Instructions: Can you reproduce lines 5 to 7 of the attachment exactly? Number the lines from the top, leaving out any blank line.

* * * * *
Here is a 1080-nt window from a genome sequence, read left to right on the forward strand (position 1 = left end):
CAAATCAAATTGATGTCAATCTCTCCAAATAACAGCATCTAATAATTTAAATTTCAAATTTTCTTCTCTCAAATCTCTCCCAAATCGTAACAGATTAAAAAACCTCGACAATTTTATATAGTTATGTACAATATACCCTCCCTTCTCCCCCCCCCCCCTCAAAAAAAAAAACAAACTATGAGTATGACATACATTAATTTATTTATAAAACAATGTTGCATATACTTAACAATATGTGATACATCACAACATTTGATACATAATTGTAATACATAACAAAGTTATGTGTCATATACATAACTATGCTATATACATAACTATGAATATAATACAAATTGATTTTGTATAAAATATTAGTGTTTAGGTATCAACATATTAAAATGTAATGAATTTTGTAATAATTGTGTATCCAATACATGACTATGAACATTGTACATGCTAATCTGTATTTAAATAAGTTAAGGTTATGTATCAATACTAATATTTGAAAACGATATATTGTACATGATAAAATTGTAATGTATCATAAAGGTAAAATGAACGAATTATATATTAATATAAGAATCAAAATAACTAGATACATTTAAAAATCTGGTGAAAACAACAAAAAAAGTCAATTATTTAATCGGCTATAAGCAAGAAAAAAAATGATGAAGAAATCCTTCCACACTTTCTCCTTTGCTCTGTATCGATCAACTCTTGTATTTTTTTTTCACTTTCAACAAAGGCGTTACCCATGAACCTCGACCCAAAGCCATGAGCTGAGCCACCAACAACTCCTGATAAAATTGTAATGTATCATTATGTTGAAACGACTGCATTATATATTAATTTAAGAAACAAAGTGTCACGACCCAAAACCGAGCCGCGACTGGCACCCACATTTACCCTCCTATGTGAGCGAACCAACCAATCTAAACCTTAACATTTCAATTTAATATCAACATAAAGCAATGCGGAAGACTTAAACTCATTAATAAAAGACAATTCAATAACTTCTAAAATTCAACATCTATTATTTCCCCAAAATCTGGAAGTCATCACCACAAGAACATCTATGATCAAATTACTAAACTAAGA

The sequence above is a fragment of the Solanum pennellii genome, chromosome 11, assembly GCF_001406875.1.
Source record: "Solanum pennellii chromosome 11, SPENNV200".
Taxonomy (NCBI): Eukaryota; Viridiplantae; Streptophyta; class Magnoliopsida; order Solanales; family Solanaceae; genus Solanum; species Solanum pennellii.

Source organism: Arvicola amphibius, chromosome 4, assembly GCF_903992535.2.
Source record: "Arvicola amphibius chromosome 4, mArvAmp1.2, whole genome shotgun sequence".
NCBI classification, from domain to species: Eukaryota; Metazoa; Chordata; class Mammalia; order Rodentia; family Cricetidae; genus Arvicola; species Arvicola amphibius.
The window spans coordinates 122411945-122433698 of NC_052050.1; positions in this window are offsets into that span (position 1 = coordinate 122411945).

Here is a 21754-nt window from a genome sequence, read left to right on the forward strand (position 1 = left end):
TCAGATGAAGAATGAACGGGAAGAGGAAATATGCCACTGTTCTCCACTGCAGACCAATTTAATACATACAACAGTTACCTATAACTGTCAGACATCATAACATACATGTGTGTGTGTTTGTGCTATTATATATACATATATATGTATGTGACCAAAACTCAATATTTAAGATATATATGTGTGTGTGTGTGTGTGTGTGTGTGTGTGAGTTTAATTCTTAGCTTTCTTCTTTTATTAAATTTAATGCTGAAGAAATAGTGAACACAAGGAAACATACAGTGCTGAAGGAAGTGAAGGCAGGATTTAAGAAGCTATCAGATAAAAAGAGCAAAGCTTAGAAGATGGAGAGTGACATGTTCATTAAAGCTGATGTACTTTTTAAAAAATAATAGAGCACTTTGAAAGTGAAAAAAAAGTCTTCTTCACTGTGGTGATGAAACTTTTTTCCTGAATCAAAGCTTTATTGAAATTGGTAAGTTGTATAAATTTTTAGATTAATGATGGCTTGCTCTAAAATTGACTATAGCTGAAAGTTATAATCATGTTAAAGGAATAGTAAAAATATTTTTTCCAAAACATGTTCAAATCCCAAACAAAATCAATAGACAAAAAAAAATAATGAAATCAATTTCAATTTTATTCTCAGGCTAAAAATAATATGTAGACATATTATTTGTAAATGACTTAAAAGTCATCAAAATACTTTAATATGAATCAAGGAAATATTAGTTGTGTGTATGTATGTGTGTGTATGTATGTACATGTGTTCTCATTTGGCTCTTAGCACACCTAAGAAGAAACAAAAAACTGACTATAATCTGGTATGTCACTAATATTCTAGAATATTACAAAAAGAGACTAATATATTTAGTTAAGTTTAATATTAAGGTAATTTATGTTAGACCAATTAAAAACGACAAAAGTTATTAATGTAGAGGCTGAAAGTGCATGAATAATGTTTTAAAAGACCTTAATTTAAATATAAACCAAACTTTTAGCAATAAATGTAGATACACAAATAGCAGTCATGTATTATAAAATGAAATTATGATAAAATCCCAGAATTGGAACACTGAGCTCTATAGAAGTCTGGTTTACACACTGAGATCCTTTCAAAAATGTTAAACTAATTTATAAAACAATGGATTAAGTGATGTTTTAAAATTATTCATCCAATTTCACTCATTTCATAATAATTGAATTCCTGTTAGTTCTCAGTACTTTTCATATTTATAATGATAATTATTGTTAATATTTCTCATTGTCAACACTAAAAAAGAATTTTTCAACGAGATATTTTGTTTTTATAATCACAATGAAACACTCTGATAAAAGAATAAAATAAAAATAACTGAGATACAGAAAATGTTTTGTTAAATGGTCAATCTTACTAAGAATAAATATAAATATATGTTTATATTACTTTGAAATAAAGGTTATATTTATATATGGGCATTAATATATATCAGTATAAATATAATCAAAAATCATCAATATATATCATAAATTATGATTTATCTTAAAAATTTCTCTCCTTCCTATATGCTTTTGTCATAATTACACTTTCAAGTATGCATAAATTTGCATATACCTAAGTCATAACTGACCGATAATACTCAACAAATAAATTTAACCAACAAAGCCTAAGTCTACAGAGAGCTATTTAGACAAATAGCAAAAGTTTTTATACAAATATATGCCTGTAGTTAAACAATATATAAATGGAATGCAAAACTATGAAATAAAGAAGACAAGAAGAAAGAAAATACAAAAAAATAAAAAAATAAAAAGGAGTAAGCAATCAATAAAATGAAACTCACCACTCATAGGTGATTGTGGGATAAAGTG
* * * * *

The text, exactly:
Taxonomy (NCBI): Eukaryota; Viridiplantae; Streptophyta; class Magnoliopsida; order Solanales; family Solanaceae; genus Solanum; species Solanum pennellii.

Source organism: Arvicola amphibius, chromosome 4, assembly GCF_903992535.2.
Source record: "Arvicola amphibius chromosome 4, mArvAmp1.2, whole genome shotgun sequence".